“Panel rules out untimeliness of appeal related to error in identification of movant"
"Company shall have time limit to bring appeal bond paid at lower amount into good standing"
“Dismissal of appeal due to incomplete number in the form for collection of costs"
"Error in filling out petition sent via Electronic Judicial Proceeding (PJe) does not invalidate examination of appeal"
“Panel rules out irregularity in power of attorney with expired term of duration”
“Attorney with power of attorney granted when he was an intern may represent company"
"Company demonstrates that it has not been summoned to prove payment of costs and rules out dismissal"
“Panel rules out default applied due to six minute delay at hearing"
All of the excerpts transcribed above have been circulated in the news section on the website of the Superior Labor Court (TST) in recent months. The professionals who have been litigating in the Labor Courts for some time know that decisions favoring greater reasonableness and flexibility in the application of procedural law were not common.
A few years ago, appeals were being seen as dismissed due to immaterial differences in the payment of the appeal bond, often in the amount of a few cents. Irregularities were found in procedural representation due to a lack of authentication on the copy of power of attorney submitted to the record. It was considered to be default by a company when it arrived a few minutes late for a hearing while the plaintiff was still testifying.
At the time, when attorneys were faced with these difficult circumstances, they sought aid in civil and federal case law, which had long seen in such situations, mere procedural "setbacks" perfectly curable in the name of the principles of instrumentality, reasonableness, and a full defense.
But then, what helped to make the understanding of the Labor Courts more flexible?
Certainly, the advent of the Code of Civil Procedure of 2015 and Normative Instruction No. 39 of the TST were of great importance in the process of adapting the application of procedural rules, especially to make cogent and codified principles previously ignored by the Superior Labor Court.
In other words, the new code of civil procedure, whose articles are applied in a subsidiary manner in labor procedure, has introduced rules that ease the formalities of procedural acts, thus allowing litigants to repair, in certain circumstances, any defects/errors. In this manner, formal prejudice is avoided with a view to the full delivery of an adjudication.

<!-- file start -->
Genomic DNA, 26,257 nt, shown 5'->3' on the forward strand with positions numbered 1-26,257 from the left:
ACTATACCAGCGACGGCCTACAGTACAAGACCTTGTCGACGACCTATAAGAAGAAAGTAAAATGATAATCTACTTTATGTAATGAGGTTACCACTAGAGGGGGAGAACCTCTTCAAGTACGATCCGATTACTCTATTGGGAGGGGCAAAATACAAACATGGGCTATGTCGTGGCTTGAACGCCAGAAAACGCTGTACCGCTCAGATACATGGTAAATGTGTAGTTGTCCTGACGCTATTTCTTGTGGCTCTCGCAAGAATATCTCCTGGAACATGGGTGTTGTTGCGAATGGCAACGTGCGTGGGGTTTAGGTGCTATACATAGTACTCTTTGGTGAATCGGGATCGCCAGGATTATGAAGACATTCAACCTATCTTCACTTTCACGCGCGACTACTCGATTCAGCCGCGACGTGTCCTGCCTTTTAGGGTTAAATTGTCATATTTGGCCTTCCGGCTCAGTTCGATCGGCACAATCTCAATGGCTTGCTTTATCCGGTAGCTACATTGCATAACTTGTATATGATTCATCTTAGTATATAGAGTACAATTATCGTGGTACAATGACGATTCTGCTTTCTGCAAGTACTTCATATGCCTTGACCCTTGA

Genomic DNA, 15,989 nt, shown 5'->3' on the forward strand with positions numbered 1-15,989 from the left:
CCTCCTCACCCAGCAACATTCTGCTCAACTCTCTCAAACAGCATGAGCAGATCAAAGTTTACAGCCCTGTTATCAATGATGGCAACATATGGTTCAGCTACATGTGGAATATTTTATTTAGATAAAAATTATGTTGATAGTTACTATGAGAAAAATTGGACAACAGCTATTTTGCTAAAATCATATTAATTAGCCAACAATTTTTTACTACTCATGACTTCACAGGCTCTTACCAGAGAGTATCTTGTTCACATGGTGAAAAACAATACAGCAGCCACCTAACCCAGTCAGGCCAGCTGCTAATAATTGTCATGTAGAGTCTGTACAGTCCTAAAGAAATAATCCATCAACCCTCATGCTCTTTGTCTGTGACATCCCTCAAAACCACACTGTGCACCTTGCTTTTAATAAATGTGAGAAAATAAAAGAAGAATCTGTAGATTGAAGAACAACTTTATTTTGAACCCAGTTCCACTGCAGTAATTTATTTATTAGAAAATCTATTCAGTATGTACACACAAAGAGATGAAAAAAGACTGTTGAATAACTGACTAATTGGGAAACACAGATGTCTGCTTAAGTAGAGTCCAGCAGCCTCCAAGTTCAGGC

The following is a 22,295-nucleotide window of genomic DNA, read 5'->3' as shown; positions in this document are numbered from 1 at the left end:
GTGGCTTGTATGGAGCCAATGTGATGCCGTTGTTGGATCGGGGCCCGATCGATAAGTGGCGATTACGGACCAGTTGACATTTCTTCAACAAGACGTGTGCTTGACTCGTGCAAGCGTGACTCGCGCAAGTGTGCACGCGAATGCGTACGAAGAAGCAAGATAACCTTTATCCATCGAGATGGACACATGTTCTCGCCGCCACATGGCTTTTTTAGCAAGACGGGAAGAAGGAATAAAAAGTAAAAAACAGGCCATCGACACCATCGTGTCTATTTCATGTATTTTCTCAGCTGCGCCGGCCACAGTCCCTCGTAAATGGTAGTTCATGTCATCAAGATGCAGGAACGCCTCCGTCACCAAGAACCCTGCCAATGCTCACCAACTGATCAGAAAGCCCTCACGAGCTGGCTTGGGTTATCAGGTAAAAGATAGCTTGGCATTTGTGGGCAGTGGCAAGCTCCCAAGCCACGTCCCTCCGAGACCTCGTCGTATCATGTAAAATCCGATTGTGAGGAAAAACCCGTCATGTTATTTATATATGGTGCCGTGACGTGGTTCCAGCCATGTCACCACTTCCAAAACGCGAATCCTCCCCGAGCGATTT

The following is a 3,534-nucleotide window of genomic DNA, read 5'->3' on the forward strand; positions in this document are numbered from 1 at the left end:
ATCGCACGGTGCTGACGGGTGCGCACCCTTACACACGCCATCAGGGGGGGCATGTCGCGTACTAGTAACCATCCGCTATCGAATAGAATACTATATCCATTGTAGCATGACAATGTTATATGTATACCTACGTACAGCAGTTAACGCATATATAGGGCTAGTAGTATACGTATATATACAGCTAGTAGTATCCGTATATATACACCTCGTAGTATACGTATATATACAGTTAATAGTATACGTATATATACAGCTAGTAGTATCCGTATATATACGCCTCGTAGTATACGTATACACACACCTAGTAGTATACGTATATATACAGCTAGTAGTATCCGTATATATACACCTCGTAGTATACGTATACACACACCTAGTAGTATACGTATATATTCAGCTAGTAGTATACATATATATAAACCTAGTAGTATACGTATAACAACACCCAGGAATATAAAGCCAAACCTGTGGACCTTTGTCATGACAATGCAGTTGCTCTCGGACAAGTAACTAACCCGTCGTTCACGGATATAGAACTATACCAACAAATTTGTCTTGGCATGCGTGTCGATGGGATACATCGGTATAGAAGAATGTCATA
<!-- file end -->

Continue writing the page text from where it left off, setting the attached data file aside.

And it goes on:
Another factor that may have influenced the flexibility of the exacerbated formalism was the implementation of the Electronic Judicial Proceeding (PJe), which considerably reduced case processing time.
The CNJ, in a very interesting research study commissioned by the FGV, showed that less than 25% of electronic proceedings exceed the four-year processing level, compared to 50% of proceedings in physical media.
Thus, some defects such as procedural representation, insufficient payment of costs, clerical mistakes in filling out court forms, among others, that previously could moot an analysis of the merits of the litigation and impact greatly on the length of the proceedings, and as a consequence, violate the principle of speed, today can be resolved in a few days and few clicks.
Nor can we ignore the fierce advocacy of lawyers who have relentlessly brought before the higher courts the catastrophic repercussions of this rigorous understanding for the parties, the proceedings, and, why not, the lawyers themselves.
The news highlighted at the beginning of this article indicates that labor procedure finally moves towards reasonableness, thus avoiding innocuous formalisms and ceasing to be an end in itself in order to meet the true social, political, and legal longings for which it was conceived.